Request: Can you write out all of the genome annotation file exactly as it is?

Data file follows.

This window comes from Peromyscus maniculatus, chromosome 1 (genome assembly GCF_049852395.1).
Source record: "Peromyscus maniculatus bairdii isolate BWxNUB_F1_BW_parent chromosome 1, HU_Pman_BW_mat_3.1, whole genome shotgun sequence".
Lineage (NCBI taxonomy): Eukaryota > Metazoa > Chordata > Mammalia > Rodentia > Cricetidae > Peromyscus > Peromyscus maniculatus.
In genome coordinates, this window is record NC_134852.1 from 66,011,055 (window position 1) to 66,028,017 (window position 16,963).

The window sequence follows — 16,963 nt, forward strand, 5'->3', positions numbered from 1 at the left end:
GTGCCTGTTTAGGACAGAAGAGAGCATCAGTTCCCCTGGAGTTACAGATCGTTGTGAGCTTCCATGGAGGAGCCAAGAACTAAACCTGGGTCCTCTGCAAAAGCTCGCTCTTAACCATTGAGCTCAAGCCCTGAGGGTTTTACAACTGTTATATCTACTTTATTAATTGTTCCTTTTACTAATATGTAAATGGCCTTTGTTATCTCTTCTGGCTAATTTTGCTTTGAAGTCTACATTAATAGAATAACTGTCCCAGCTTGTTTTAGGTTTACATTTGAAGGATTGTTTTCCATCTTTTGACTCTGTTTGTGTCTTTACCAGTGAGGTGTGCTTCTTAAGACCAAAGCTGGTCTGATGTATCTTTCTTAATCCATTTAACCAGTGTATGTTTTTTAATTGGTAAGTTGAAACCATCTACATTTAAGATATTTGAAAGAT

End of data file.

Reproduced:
This window comes from Peromyscus maniculatus, chromosome 1 (genome assembly GCF_049852395.1).
Source record: "Peromyscus maniculatus bairdii isolate BWxNUB_F1_BW_parent chromosome 1, HU_Pman_BW_mat_3.1, whole genome shotgun sequence".
Lineage (NCBI taxonomy): Eukaryota > Metazoa > Chordata > Mammalia > Rodentia > Cricetidae > Peromyscus > Peromyscus maniculatus.
In genome coordinates, this window is record NC_134852.1 from 66,011,055 (window position 1) to 66,028,017 (window position 16,963).

The window sequence follows — 16,963 nt, forward strand, 5'->3', positions numbered from 1 at the left end:
GTGCCTGTTTAGGACAGAAGAGAGCATCAGTTCCCCTGGAGTTACAGATCGTTGTGAGCTTCCATGGAGGAGCCAAGAACTAAACCTGGGTCCTCTGCAAAAGCTCGCTCTTAACCATTGAGCTCAAGCCCTGAGGGTTTTACAACTGTTATATCTACTTTATTAATTGTTCCTTTTACTAATATGTAAATGGCCTTTGTTATCTCTTCTGGCTAATTTTGCTTTGAAGTCTACATTAATAGAATAACTGTCCCAGCTTGTTTTAGGTTTACATTTGAAGGATTGTTTTCCATCTTTTGACTCTGTTTGTGTCTTTACCAGTGAGGTGTGCTTCTTAAGACCAAAGCTGGTCTGATGTATCTTTCTTAATCCATTTAACCAGTGTATGTTTTTTAATTGGTAAGTTGAAACCATCTACATTTAAGATATTTGAAAGAT